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Pandora widens personalized playlist 'soundtracks' to Premium members

Think Discover Weekly with themes.

Lighted sign spelling out "radio."

Pandora, best known for its digital radio, has a $10-a-month, all-you-can-eat subscription tier like Spotify and Apple Music. 

Joan E. Solsman

Pandora is taking on Spotify's popular Discover Weekly personalized playlists with its own individualized mixes it calls Soundtracks, which center on themes like high-energy music or tunes to help you focus.

Pandora, a streaming-music provider best known for its free digital radio, is widening these personalized playlists Wednesday to all subscribers of its Premium service, which is a $10-a-month membership that competes with the likes of Spotify and Apple Music. In March, the company announced it was testing them with a small number of Pandora Premium listeners. 

Chris Phillips,  Pandora's chief product officer, said in an interview ahead of the announcement that the soundtracks are generated for each Premium member based on what Pandora know about you as an individual, its knowledge of music itself via its Music Genome Project (the DNA to all its machine-based recommendations), 75 algorithms built with machine learning, and the expertise of the company's curatorial team. These soundtracks are released and updated for you weekly.

"We're watching your listening patterns and send to you that list when you need a chill list or a party playlist," he said. "We use humans for quality and machines for scale."

Pandora's personalized "soundtracks" have themes, like Focus and Rainy Day.


Pandora was an early leader in music streaming, but its digital version of radio locked it into rigid licensing rules while new competitors like Spotify and Apple Music struck more-flexible deals, freeing listeners to pick specific tracks on demand. But last year, Pandora launched the $10-a-month Premium membership to compete directly with those growing on-demand players.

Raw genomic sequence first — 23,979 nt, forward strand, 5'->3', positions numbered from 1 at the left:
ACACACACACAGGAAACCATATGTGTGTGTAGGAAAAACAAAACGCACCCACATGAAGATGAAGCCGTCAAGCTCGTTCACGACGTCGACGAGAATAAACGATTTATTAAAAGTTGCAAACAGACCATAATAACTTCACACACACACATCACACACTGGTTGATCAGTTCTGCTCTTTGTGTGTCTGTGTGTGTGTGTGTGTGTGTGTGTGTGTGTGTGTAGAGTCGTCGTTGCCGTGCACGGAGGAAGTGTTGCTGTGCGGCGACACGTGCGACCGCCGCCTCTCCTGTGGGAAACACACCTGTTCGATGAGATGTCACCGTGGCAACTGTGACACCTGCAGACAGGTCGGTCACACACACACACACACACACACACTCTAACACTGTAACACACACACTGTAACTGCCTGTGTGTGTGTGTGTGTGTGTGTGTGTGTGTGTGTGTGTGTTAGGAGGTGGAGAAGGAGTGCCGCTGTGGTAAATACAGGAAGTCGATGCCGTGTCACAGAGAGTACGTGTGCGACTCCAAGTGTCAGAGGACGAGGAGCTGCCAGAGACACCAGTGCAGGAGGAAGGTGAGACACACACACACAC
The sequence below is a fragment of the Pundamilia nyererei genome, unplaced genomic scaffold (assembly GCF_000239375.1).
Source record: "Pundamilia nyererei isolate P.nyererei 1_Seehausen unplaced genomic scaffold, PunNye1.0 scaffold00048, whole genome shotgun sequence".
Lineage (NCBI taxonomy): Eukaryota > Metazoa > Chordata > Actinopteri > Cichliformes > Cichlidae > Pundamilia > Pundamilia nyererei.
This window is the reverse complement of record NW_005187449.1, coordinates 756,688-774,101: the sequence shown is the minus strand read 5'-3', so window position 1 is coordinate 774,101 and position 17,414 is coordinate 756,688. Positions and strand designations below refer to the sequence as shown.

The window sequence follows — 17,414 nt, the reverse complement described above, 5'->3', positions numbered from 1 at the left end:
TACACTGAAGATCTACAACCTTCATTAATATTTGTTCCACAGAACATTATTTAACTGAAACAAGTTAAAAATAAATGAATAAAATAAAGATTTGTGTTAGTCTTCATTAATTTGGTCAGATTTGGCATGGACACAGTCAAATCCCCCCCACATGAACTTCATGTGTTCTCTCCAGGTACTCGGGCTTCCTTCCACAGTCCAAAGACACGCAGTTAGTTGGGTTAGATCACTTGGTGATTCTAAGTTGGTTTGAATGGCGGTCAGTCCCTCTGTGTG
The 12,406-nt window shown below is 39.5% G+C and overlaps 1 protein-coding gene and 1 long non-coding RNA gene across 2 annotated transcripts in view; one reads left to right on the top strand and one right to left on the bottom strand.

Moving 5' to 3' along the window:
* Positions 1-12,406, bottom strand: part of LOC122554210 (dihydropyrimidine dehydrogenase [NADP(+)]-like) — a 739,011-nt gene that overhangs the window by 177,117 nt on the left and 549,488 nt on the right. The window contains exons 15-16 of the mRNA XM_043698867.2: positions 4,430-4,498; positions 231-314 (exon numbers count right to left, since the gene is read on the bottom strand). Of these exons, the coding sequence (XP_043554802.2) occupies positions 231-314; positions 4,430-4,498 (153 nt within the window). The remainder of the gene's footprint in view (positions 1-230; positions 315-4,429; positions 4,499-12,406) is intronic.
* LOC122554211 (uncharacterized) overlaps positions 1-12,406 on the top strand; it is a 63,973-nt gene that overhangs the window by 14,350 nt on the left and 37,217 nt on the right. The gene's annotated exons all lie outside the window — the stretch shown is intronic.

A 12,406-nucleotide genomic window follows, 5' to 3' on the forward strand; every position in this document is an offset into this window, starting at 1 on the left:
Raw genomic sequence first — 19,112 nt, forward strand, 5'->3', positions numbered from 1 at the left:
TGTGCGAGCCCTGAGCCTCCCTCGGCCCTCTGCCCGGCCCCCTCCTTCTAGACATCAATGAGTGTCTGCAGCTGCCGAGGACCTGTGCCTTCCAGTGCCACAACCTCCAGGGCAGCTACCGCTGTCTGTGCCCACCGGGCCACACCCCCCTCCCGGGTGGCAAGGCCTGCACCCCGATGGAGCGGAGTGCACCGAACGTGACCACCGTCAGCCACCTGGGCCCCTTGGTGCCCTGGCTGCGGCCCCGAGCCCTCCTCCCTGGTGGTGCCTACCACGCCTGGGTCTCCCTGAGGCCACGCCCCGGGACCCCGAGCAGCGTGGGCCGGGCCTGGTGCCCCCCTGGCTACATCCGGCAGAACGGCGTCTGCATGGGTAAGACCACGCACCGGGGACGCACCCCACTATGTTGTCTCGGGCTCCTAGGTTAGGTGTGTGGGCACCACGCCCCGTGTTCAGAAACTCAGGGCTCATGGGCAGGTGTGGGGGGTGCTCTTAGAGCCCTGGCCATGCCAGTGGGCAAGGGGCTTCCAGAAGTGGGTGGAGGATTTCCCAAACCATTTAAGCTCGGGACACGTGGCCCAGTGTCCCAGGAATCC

Pandora's personalized soundtracks is also a similar tack to YouTube Music, another paid streaming-music service that Google relaunched Tuesday. One of Google's key selling points for the refreshed YouTube Music is that it will suggest personalized playlists to suit your tastes, the time of day or where you live, drawing from Google's understanding of you from search and YouTube viewing history. 

The Pandora soundtracks differ from the service's popular Thumbprint Radio personalized station. Fundamentally, these playlists allow you to skip around and control what you hear among the 25 or so songs in each mix, while Thumbprint Radio has the traditional formatting of a digital radio station, where one song moves in linear fashion into the next and you can control your listening mostly just by skipping.

In addition, the soundtracks are "very themed," Phillips said, whether it's a mood like focus, an activity like partying or a genre like hip-hop. Thumbprint is more generalized songs tuned to your tastes, aimed at letting a listener sit back and not need to think about it. 

Pandora has 60 of these soundtracks available, but no subscriber will be offered all 60. "We're picking the ones that make sense for you to make it easy and make it relevant," Phillips said. 

To find Pandora's personalized soundtracks, go to the "Featured Playlists" section of "Browse" in your mobile app. You can share the playlists via a link to friends, who -- if they aren't Pandora subscribers -- can watch an extended ad that will temporarily unlock Premium benefits so they can listen to the playlist.

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